This imam's 3 ingredients for building meaningful connections
Jamal Rahman, a Seattle-area imam, is worried about polarization. The kind that's causing deep rifts and conflicts around the world. And the kind that can make it difficult for you to connect with everyone from your angry neighbour to your best friend.
But Rahman, who is the author of Spiritual Gems of Islam: Insights & Practices from the Qur'an, Hadith, Rumi & Muslim Teaching Stories to Enlighten the Heart & Mind, knows a thing or two about how to build bridges, particularly in polarized political climates.
After 9/11, Rahman, who is originally from Bangladesh, worked with two conservative evangelicals to dispel myths about Islam.
Speaking to Tapestry's Melissa Gismondi at the 2018 Parliament of the World's Religions in Toronto, Rahman said at first, the two Christians were "allergic to Islam."
"I, as a Muslim, had a very stereotyped, one-dimensional view of very conservative, evangelical Christians," he said. "I realized that there's such a vast range in their belief system."
"I realized, really, that is the key — how can you really connect and become friends. And then once you do that, there's much less of a chance of demonizing the other."
"Can I share three cups of tea?"
If you're feeling disconnected from friends or family who share different political or spiritual beliefs, Rahman wants you to keep this in mind.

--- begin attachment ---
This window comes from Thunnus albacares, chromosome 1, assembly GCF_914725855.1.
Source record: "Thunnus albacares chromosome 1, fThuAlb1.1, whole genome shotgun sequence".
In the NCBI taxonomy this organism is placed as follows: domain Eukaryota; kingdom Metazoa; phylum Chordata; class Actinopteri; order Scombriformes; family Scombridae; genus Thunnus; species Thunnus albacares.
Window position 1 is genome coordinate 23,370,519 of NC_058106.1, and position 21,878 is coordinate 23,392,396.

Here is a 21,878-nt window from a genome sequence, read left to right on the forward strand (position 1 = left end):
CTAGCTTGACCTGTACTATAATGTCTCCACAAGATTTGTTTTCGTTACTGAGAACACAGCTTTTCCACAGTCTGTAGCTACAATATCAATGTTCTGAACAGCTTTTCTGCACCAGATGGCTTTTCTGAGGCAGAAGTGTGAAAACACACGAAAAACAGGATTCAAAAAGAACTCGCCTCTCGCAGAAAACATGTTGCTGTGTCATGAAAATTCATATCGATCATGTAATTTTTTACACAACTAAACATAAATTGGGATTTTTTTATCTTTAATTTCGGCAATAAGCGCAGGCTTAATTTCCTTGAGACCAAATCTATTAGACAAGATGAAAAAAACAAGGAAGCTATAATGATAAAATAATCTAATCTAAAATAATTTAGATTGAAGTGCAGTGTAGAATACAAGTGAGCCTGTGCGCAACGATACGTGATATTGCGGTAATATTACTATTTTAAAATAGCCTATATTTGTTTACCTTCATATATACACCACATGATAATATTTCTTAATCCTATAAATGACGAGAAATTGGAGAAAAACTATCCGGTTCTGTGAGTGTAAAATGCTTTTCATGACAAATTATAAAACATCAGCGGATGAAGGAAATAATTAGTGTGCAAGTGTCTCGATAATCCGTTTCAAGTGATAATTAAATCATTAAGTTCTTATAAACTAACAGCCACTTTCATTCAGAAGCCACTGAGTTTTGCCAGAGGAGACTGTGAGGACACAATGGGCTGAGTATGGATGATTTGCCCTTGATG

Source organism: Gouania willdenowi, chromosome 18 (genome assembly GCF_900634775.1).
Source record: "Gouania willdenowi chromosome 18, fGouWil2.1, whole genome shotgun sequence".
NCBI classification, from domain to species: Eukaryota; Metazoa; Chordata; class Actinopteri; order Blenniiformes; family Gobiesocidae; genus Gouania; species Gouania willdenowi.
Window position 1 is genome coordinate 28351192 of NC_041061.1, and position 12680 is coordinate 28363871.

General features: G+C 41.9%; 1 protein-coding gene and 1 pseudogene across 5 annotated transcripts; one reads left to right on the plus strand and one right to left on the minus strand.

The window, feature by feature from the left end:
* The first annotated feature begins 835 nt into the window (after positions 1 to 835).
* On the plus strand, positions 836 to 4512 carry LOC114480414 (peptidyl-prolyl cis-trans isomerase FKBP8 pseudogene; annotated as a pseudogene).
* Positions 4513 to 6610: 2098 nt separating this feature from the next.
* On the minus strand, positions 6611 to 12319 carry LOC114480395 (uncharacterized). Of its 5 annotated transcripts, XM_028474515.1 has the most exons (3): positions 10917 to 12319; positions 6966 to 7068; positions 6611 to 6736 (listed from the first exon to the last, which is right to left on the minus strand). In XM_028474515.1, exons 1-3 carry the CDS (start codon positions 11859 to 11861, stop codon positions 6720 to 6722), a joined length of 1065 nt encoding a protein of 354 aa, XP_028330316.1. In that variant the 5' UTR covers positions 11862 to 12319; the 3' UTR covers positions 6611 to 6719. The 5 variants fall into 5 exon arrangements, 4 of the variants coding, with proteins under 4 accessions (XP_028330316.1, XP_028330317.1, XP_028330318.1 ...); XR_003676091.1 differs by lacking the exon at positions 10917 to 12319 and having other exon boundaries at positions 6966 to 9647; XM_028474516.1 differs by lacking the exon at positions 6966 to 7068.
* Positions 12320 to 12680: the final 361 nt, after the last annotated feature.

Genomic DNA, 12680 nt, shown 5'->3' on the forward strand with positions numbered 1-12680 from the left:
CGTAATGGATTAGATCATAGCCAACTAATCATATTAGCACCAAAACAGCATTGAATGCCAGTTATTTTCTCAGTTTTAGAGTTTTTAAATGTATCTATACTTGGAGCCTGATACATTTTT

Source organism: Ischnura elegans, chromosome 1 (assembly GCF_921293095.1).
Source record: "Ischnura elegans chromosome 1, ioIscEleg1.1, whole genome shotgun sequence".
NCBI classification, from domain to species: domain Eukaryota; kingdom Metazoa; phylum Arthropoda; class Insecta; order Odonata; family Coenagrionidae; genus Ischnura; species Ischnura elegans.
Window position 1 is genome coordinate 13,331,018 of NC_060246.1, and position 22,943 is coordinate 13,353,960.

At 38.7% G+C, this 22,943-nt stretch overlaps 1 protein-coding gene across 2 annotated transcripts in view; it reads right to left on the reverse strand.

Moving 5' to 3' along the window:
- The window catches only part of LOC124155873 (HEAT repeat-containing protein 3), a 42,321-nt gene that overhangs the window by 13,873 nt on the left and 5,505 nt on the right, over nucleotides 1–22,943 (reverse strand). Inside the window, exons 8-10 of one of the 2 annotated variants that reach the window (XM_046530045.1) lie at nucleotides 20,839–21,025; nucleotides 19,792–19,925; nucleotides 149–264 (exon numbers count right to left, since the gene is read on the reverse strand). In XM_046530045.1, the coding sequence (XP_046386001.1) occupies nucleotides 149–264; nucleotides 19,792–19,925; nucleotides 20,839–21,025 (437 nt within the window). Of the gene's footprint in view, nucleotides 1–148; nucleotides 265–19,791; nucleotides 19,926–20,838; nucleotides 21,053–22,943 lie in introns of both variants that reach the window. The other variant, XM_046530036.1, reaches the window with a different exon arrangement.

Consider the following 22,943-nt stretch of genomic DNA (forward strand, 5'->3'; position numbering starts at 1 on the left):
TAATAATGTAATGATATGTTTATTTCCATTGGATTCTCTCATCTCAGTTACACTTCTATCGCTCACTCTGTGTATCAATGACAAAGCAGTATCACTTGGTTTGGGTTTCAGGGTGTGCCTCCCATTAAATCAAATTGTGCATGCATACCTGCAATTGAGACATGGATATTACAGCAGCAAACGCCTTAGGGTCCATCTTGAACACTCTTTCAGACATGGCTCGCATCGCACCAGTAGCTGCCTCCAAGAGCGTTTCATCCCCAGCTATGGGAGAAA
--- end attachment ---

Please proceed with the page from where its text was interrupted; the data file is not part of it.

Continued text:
"There's a cliché, in central Asia. Can I share three cups of tea: listen, respect connect," Rahman said.
Rahman said building connections starts with the subtle art of listening, which means being present when someone else is talking to you.
"For example, if you want to tell me something … I'm not debating in my mind or formulating in my mind, my answer. I'm really listening to you.," he said.
"That's a great art, to truly be fully present as you listen."
Rahman said it's important to stay true to your beliefs and values. But you can respectfully disagree with someone by distinguishing between someone's behaviour and their being.
"I might be against the behaviour, but from a spiritual perspective, the being is sacred," he said.
Keeping that in mind can prevent your anger from transforming into revenge, he added.
For Rahman, meaningful connection is the cornerstone, which he says can happen through sharing stories and finding common ground.
He admits that this can be hard, particularly if the person you're trying to engage is adversarial.
But forging friendships and connecting "on a human level" means you'll be less likely to demonize each other.
"No matter what the differences are, they no longer loom as a threat," he said.
As with anything in life, there are sure to be ups and downs. Sometimes it's hard to connect with people, no matter how hard you try.
But to keep from feeling despair, Jamal Rahman often reminds himself of two simple words: "I persist."
"I just have to be present and just keep on trucking," he said.